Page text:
Inact

How can the climate crisis enable terrorism?

  1. Where in the world is this an issue?
  2. What can be done to stop it?
(AFP/Getty)

Climate change is “an aggravating factor” for terrorism, the United Nations secretary-general has warned, adding that the world’s environmental decline puts any unstable or combative region at greater risk of security threats.

Antonio Guterres told a meeting of the UN security council this week that countries most vulnerable to the climate crisis are also the ones that “suffer from insecurity, poverty, weak governance and the scourge of terrorism”.

Painting a bleak picture, he said that when the impact of climate change leads to the loss of livelihoods and leaves populations in despair, “the promises of protection, income and justice – behind which terrorists sometimes hide their true designs – become more attractive”.

This goes a step further, Mr Guterres said, when climate disruptions hinder the ability of government institutions to provide public services, “fuelling grievances and mistrust towards authorities”.

Calling on the 15 council members present to protect the most “vulnerable” communities around the world, the UN chief laid out ways to sever the link between climate and terror-related issues – including making sure developed countries stick to their all-important net-zero targets.

  1. Where in the world is this an issue?

    Africa

    Citing multiple African regions, Mr Guterres said it was essential for peace missions across the continent to be given the funding they need to fight terror groups and their growing influence.

    Around Lake Chad, the jihadist group Boko Haram has been able to gain new recruits, “particularly from local communities disillusioned by a lack of economic opportunities and access to essential resources,” he told the UN security council.

    Meanwhile, in central Mali, terrorist groups have exploited the growing tensions between herders and farmers to recruit new members from pastoralist communities – “who often feel excluded and stigmatised,” Mr Guterres said.

    Charcoal production in Somali has also become a source of income for the al-Shabab extremist group, he told members, pointing to the global need for a reduction and eventual ban on manufacturing fossil fuels.

    Middle East

    In both Iraq and Syria, the militant group Isis has “exploited water shortages and taken control of water infrastructure to impose its will on communities” Mr Guterres said on Thursday.

  2. What can be done to stop it?

    The UN boss called for collective action to address the root causes of insecurity, stressing that “conflicts and terrorism do not take place in a vacuum”.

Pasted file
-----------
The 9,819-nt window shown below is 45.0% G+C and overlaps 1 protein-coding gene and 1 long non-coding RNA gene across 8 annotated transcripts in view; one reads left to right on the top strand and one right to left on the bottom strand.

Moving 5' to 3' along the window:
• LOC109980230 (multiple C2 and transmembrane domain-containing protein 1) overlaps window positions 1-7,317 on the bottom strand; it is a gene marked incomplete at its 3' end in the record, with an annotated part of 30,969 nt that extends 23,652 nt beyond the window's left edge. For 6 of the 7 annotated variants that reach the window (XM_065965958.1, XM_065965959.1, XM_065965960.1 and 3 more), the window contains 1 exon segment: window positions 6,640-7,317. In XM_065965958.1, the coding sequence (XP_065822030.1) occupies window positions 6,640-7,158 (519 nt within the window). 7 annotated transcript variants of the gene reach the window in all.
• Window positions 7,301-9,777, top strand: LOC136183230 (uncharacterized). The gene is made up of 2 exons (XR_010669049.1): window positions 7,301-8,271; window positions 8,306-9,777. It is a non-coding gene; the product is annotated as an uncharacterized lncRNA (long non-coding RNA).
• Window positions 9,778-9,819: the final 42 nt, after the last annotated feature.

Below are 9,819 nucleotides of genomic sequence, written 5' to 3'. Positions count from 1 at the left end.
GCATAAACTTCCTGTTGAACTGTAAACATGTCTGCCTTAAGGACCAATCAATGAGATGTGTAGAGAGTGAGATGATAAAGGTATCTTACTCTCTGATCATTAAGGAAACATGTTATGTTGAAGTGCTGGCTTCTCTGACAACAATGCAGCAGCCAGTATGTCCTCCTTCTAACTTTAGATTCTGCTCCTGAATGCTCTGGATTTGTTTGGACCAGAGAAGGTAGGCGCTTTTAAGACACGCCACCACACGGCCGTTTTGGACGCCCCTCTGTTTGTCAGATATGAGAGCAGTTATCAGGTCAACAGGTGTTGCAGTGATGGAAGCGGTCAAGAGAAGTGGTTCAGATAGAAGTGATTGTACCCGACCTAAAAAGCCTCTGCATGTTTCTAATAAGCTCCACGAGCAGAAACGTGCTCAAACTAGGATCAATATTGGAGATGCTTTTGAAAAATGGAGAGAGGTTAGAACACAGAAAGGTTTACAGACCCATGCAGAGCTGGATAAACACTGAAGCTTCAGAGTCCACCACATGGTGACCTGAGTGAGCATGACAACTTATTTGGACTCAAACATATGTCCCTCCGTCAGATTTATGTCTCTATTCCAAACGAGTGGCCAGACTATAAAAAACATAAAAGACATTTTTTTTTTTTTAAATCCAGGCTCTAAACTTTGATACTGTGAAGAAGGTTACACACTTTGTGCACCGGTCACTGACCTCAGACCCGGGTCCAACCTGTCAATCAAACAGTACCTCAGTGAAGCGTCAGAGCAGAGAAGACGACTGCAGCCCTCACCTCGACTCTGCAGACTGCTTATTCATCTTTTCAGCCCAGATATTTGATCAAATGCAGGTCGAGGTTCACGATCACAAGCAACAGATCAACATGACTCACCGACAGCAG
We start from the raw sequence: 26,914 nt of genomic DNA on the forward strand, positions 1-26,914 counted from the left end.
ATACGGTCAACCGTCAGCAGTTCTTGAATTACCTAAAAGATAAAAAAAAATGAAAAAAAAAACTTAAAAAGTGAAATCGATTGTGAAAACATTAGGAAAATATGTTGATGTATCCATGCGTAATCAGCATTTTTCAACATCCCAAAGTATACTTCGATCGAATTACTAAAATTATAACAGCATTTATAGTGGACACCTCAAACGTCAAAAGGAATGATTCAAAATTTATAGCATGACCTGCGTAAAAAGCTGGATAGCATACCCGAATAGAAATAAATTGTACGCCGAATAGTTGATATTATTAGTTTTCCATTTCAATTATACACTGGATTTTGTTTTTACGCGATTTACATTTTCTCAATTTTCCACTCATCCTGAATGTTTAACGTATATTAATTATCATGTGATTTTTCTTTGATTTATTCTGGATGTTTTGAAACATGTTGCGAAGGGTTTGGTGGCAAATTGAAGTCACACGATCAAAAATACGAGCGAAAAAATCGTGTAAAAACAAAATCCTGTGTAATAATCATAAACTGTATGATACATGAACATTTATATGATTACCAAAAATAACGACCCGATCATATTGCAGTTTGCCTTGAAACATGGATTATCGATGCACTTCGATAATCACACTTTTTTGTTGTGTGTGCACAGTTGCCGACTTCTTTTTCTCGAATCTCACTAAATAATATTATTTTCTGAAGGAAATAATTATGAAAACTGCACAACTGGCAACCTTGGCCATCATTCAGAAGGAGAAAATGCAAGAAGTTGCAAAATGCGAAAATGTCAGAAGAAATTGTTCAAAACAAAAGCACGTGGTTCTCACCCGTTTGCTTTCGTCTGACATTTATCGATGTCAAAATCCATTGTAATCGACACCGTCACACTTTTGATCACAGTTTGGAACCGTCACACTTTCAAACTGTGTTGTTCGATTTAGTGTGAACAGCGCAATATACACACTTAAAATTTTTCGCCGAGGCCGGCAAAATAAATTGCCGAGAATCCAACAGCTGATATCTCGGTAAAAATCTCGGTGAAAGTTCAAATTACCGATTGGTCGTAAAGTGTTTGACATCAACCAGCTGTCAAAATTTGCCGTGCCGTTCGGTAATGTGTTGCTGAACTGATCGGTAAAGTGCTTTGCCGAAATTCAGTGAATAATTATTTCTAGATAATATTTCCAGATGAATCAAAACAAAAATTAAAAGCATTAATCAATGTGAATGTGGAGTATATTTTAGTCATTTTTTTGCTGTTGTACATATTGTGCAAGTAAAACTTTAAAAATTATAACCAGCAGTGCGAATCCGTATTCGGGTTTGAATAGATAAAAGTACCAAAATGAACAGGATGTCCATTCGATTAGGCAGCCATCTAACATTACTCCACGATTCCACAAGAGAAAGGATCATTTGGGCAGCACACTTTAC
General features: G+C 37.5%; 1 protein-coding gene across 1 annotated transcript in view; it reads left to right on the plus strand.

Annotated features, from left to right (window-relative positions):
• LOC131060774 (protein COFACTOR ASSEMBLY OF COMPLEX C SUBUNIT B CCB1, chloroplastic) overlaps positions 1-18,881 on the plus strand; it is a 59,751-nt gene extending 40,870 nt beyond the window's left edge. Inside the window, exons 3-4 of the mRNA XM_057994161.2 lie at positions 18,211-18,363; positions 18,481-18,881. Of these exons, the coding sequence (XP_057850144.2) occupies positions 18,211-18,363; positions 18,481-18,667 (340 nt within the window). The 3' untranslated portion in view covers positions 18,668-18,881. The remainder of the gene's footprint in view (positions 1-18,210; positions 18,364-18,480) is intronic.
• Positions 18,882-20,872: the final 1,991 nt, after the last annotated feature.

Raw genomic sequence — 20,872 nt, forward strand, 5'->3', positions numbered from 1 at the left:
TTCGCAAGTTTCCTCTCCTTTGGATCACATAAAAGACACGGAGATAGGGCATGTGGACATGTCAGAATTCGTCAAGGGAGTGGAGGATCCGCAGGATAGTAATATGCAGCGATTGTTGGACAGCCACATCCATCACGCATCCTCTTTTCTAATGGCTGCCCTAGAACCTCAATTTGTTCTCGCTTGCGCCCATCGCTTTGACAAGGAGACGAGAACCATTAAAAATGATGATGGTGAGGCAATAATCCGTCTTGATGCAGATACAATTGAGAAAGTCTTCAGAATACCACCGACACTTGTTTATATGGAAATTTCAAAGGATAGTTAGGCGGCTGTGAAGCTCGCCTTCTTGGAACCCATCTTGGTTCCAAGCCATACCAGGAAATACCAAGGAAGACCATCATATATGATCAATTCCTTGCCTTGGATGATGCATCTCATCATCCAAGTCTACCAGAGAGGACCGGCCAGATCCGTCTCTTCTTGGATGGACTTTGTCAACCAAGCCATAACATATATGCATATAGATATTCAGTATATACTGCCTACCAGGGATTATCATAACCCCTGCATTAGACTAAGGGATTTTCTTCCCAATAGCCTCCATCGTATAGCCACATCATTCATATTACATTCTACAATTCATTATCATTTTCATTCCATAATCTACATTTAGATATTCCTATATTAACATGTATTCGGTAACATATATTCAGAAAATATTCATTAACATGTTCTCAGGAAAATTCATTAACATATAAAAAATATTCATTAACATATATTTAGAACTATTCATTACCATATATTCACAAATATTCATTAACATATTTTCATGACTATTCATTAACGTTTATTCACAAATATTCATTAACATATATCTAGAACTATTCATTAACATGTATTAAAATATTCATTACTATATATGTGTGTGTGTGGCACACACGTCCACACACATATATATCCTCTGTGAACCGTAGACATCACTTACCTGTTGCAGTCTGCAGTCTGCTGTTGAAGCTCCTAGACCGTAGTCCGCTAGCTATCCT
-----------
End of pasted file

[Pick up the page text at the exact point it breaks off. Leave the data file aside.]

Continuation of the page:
Instead, he said, each are the result of “deep fractures” in society such as poverty, human rights violations and poor governance.

    It is only by addressing these issues, in addition to the well-documented steps needed worldwide to curb the effects of climate change, that the exploitative relationship between the climate crisis and terror groups can be annulled.

    Mr Guterres laid out four key preventative measures to do this:

    Increase investment in adaptation and resilience

    Citing the recent Cop26 conference in Glasgow, Scotland, he reminded the council that developed countries must keep their promise to provide at least $100bn (£75.3bn) per year to developing countries for climate action.

    Better analysis and early-warning systems

    The UN chief stressed that understanding and anticipating the cascading effects of climate change strengthens all efforts to bolster peace and security.

    “We also need to build on existing expertise in disaster risk reduction and integrate climate risk into all economic and financial decisions”, he said.

    Development of partnerships and initiatives

    He urged countries to make the best use of on-the-ground expertise, while drawing on the political, technical and financial capacities of regional and international actors.

    “[Our] regional strategy for the stabilisation, recovery and resilience of the Boko Haram-affected areas of the Lake Chad basin region is a good example,” Mr Guterres said.

    Jointly developed by the African Union, the Lake Chad Basin Commission, the UN and other partners, the strategy integrates humanitarian action, security, development and climate resilience, he explained.

    Sustained investment

    Finally, he warned that African peace missions in places such as the Sahel and Somalia often have limited room to manoeuvre and are faced with great funding uncertainties.

    He asked the council to provide predictable funding “guaranteed by assessed contributions”.

    “I urge you to consider this matter again as soon as possible”, he told ambassadors, insisting this would be key to ensuring terror groups can no longer exploit communities already succumbing to the effects of climate change.

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